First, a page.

Sometimes, music is in your face; overtly opportunistic in communicating social agendas and pointing out how we lack as a society. Ska, typically, is what I call “happy music”, and I mean that in a good way, not sardonically. The beat is high energy, the horns infectious and the lyrics usually pretty tongue-in-cheek and fun. I don’t think of ska as being a genre of music generally set up to advance any social agenda. Saturday night, though, in a very organic way, two of our local ska bands demonstrated perfectly what we should be doing as a community, and it was pretty cool to be there to witness it.
Charleston, SC’s Tidal Jive promotes itself as a “six-piece funk powerhouse often featuring horns and salsa inspired percussion”. Not ska, per se, but a great compliment to the ska sound. This gig was the end of their tour, though, and their “powerhouse” appeared to be running on fumes… they were down to just three: Spodie Odie on lead vocals and guitar, Chris Shecut on keyboards and sax, and Justin Harper on bass. Their drummer had been called home unexpectedly, and UNRB’s Eric Allaire graciously agreed to sit in on drums. By the time they had set up, the crowd had thinned to a couple dozen, half of which were the previous bands’ members hanging out after their performances.
Always the consummate professionals, Tidal Jive took the stage and Spodie gamely engaged the crowd as best he could, managing to entice a few patrons to wander closer toward the stage. They began to play. They opened with a cover of Bill Withers’ “Use Me". A few bars into the song, UNRB’s Ben Datin and Andy Pilcher eased their way on to the stage with trumpet and trombone in hand. Two bars later, Johnnycakes’ sax and trombone jumped in, too. Each verse, somebody else grabbed the closest instrument at hand and joined in to the melodiousness - UNRB’s Noel Rochford even found a triangle somewhere and wailed on that. By the end of the TWENTY MINUTE cover of “Use Me”, the three original members of Tidal Jive has swelled to twelve, the stage was groaning with the weight of the musical genius and the energy was palpable. It was amazing.
The Tidal Jive & Friends jam set went on, as musicians jumped in and out, as the spirit moved them, for almost two hours. There were less than twenty people in the crowd, but closing your eyes, you’d have been convinced these guys were playing to a crowd of 20,000. Tidal Jive’s “Making Love (To My Guitar)” was inspired. Don't get me wrong; Tidal Jive is no joke. Justin can slap a bass like no other, and Spodie's riffs were staggering. If you were there, you were transported; if you were not, you missed out. (Your loss. Don’t miss the next show. Spodie tells me they will definitely be back. Did I mention it was amazing?)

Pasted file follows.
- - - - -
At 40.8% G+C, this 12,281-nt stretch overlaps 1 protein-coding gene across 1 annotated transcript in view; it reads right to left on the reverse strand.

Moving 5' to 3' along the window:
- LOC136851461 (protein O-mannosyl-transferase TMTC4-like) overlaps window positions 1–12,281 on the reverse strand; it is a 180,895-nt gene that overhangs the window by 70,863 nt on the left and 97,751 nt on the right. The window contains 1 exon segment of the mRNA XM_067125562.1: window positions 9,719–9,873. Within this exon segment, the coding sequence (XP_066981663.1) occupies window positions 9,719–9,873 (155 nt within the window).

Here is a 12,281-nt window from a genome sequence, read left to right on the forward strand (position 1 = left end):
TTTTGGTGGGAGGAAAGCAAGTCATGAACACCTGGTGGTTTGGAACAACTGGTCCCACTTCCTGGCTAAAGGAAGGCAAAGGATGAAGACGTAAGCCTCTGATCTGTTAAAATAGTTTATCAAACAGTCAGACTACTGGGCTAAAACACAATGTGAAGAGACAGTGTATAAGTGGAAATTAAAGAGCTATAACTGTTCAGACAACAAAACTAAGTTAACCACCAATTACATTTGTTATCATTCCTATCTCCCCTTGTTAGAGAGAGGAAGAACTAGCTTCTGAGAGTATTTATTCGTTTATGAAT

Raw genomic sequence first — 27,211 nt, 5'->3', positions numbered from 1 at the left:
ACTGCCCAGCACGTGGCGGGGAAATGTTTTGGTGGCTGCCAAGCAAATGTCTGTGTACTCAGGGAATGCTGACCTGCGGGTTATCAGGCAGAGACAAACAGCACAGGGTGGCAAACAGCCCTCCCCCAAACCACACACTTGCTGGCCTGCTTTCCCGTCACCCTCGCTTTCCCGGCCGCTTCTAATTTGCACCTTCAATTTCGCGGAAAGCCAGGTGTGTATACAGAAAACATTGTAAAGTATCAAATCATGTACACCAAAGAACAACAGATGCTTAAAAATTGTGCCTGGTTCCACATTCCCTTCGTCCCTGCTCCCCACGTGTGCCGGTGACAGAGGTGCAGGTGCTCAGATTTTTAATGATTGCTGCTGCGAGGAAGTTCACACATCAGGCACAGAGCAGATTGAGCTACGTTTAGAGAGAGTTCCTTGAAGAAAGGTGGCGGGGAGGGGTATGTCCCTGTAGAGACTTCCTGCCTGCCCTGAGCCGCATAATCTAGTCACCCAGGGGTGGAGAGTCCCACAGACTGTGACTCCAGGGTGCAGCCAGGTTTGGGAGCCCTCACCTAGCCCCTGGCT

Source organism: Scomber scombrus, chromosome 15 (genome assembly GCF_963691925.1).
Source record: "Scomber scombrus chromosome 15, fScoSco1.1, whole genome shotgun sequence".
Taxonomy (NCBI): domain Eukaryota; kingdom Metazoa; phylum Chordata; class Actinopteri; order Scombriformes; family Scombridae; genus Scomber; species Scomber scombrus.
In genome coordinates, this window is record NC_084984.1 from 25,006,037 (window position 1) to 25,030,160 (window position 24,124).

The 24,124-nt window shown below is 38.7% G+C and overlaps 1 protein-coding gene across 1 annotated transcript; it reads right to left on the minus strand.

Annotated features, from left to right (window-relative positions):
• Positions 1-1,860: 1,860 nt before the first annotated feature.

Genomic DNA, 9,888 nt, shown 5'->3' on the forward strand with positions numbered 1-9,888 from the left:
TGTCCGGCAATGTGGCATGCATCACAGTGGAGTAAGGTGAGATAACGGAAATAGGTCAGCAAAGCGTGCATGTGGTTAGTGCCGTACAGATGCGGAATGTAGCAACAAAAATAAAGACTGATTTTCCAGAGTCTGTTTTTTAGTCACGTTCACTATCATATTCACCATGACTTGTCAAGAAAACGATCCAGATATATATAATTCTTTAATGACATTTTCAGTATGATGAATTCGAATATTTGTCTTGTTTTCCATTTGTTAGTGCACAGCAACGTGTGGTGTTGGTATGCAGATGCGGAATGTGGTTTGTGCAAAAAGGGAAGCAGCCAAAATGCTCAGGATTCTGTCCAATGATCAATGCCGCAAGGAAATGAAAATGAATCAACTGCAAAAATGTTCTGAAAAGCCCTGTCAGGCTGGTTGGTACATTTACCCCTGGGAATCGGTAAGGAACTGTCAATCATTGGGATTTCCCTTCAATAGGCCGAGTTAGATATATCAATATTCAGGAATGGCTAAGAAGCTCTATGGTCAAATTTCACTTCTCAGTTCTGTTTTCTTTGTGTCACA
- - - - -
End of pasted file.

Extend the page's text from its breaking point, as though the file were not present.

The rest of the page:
What, if anything, does this have to do with social agenda and our community as a whole? It occurred to me on the way home that these guys had inadvertently created the perfect alchemy of collaboration and effort to produce perfection. Each of them plays, because they must. It is what they love to do, and they are very good at it. There was no creative ego at play; there was no posturing for attention of limelight. Hell, there was literally no one there to impress and no obligation on their part to do anything. Nevertheless, they all have been or will be the band in from out of town without a fan base. They have all geared up for a show and no one was there. They all know the high of putting on a great show. Moreover, they were all willing and able to jump in together and be a part of a beautiful thing. Can you even imagine how many situations we could improve and how many problems we could solve if we, as a community, approached every interaction in our day with this kind of attitude? If music soothes the savage breast, play on, brothers; play on.
Local 662 https://www.facebook.com/TheLocal662
Johnnycakes and the Four Horsemen of the Apocalypse(www.guttercalypso.com)
Tidal Jive (http://www.reverbnation.com/tidaljive09)
Zach McGee Photography https://www.facebook.com/zachmcgeephotography